Funny, I just bought a vinyl copy of Rumours on Saturday. The best riding-in-the-back-of-the-car-as-a-kid song ever.
, Dreams Rumours
Sting, Desert Rose Brand New Day
Cash Audio, Hide Away The Orange Sessions
Duran Duran, Planet Earth - Night Version Singles Box Set 1981-1985
Sade, Long Hard Road Soldier of Love
Van McCoy, The Hustle Hustle and the Best of Van McCly
Erykah Badu, Drama Baduizm
The Jam, The Planner's Dream Goes Wrong The Gift
Groove Armada, Lazy Moon Goodbye Country (Hello Nightclub)
The Police, Masoko Tanga Outlandos d'Amour
Neil Young, When You Dance, After the Goldrush
George Michael, Flawless (Go To the City) Patience
Here I thought The Hustle was simply a line dance--au con-bellbottomed-traire!
I miss actual social dancing. Of course, how can I miss it, I was a small child when this last vestige of it was happening (and in addition I thought this was a line dance)? I'm only exposed to it at wedding receptions, in which my situation (no dance partner currently on hand) and interest level in social dancing (zero) can dictate that I beat tracks to the bar, or when in the company of my brother-in-law's family, who are all from Colombia, where everyone not only dances, but does it with carefree zest, having been introduced to it around the age that I was longingly hearing disco songs and watching people get in lines and shimmy sort-of-together (or Saturday Night Fever).
Social, or couple, dancing is pretty much a joke these days, in every sense of the word. People are indentured into it, whether it's the one and only time they have to dance presentably and without a shield of jokey self-deprecation, their "first dance" as a married couple (for which it's now a thing, I've heard, to get lessons for that single flop-sweat-inducing span of four minutes), or it's the end of a long night full of many emptied bottles, resulting in a sort of handsy, sloppily provocative lean into another body in hopes of leaning into that body even more later.
Social dancing--not dancing-dancing, whereby you dance alone but in a group and you are wearing a cute top and jeans and don't care how sweaty you get or where your coat is because you're in a cool place without dancefloor stalkers or thieves and the drinks are cheap--because GOD this is the best time ever--is about getting action, then. Color me cynical, but that's what I believe it has become. Less about process and more about the end--like many, many, many things in this hustle of life.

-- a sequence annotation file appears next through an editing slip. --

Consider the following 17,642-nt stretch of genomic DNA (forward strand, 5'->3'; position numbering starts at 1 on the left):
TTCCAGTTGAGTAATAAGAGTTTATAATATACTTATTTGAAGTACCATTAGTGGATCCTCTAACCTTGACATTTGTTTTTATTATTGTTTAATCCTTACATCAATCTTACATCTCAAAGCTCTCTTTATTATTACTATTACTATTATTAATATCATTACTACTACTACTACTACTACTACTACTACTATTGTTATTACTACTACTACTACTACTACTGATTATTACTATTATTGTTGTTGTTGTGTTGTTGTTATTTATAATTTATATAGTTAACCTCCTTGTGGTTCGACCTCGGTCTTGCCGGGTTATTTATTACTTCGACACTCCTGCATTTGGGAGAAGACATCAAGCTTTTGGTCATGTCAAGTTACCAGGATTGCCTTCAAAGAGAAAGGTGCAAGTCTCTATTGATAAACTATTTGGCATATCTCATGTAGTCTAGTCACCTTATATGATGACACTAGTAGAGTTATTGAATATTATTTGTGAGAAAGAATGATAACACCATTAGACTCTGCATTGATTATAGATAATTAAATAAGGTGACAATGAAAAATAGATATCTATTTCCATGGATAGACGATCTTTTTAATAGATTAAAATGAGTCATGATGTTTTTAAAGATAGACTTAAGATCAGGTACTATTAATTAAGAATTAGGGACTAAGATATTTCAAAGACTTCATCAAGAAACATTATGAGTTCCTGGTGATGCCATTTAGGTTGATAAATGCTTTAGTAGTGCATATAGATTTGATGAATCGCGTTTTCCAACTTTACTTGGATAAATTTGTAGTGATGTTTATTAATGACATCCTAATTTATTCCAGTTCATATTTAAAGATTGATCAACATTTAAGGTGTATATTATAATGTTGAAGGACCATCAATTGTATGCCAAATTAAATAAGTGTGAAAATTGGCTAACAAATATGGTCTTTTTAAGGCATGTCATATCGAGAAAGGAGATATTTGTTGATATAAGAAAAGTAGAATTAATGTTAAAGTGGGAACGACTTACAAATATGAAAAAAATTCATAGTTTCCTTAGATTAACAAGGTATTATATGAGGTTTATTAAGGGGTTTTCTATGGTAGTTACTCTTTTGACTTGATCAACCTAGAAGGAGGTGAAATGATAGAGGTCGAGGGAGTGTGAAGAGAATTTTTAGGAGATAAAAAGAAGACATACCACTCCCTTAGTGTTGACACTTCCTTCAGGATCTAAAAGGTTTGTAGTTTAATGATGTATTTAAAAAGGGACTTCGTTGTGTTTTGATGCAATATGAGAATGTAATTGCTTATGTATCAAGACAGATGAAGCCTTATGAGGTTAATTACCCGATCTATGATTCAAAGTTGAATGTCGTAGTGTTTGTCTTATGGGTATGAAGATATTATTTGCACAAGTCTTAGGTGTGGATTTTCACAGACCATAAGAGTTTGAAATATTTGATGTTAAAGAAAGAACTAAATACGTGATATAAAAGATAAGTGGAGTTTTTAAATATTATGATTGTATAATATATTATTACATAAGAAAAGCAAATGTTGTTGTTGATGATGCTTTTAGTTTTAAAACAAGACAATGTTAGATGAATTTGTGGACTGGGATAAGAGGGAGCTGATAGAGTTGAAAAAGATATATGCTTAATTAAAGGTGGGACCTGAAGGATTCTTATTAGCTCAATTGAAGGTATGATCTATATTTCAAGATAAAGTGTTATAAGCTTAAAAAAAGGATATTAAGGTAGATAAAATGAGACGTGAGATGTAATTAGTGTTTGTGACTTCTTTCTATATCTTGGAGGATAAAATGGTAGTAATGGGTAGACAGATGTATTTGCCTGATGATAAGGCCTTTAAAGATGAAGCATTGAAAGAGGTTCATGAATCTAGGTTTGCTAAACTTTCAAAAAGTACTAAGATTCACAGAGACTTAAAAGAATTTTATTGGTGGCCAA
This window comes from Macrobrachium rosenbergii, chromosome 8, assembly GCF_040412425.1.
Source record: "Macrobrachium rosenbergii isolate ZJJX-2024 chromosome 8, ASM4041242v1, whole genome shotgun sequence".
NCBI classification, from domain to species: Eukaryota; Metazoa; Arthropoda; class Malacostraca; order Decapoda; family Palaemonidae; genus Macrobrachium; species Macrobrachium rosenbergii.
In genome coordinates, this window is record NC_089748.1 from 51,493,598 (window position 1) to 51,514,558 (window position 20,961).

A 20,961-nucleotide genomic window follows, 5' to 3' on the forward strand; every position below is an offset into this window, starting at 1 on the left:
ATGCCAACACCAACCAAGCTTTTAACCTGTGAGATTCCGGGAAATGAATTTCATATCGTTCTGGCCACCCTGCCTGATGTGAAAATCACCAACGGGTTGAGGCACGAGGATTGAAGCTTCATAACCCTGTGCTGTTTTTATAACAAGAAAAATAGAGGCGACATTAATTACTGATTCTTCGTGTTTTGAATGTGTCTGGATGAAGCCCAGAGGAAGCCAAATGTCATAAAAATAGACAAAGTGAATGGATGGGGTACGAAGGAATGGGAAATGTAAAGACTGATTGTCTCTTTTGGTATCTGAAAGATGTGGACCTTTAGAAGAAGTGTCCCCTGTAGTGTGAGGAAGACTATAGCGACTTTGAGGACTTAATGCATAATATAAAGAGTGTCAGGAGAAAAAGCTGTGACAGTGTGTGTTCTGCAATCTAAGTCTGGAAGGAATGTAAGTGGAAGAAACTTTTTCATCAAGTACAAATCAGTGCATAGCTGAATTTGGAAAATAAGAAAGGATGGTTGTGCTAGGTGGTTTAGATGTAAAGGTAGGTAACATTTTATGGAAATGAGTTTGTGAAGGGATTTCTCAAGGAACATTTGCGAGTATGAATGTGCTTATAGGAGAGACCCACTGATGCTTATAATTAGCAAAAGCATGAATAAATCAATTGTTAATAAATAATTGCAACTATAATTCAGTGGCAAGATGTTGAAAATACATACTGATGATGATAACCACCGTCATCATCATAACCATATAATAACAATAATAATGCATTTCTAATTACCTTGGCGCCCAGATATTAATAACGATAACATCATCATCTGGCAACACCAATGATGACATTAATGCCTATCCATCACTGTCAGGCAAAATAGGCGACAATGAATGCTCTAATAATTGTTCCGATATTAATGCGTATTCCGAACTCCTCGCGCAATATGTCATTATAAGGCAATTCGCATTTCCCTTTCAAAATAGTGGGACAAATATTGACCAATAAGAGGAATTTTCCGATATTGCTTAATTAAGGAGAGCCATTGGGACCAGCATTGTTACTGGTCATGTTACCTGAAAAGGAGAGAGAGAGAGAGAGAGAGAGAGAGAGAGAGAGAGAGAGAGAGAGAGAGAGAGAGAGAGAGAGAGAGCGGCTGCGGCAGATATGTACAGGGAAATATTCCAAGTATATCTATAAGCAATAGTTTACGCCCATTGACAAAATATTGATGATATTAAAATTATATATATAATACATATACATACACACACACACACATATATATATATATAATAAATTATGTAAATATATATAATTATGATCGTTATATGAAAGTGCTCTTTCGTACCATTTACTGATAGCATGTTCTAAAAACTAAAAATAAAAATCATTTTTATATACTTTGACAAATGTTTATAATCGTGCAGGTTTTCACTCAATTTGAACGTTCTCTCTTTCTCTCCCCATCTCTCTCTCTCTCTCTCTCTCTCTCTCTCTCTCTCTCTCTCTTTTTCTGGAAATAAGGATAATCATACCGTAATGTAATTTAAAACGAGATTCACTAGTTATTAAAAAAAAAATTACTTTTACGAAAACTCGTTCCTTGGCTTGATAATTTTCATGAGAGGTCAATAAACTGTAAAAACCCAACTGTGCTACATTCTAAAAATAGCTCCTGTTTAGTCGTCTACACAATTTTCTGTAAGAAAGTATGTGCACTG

What happened to dancing just to dance?
That's where my Colombian in-law-in-laws come in, and, maybe, Latin culture in general (bear with me, I will probably generalize next). A few years ago we (my sister, brother-in-law) and I went to a Latin club to check out the dancing while I was out east for a visit. They'd either been there once, or heard it was a good time. We grabbed some beers and a table by the dance floor. Once a particularly beguiling song began, they took to the floor, and I watched. I was fine watching. Except for that tapping foot. See, because the problem is when I actually do hear music I want to dance to, that is beguiling, well, I want to dance to it. But we weren't at Neo or Liars Club or (let's take it back now) the Artful Dodger or Mad Planet, so I couldn't simply fling my drink onto the table and shimmy across the floor like I was hearing "Got To Give It Up (Parts 1 and 2)" or "Mirror in the Bathroom" or "Atomic Dog" or I could go on... So I sat. No problem, I am used to not having the dance partner on hand (see above), either because of distance or partner's (if indeed one is present) lack of interest in dancing.
Then a guy came over and gestured to the floor, and to me, asking, "do you want to dance?" My immediate reaction: WHAT THE HELL DOES HE WANT, DOES HE THINK I WILL SPEND THE REST OF THE EVENING WITH HIM? Then...pause...okay, what the hell. We danced a rhumba (that's what either he or my bro-in-law or both told me later). He showed me the steps. And I had a wonderful time--just dancing. He was a lovely and friendly man and he just wanted to dance because we were in a place for dancing and I wasn't and the point is, for him, for the Colombians whom I've partied with and for (maybe) Latin culture in general, everyone should dance.
EVERYONE SHOULD DANCE.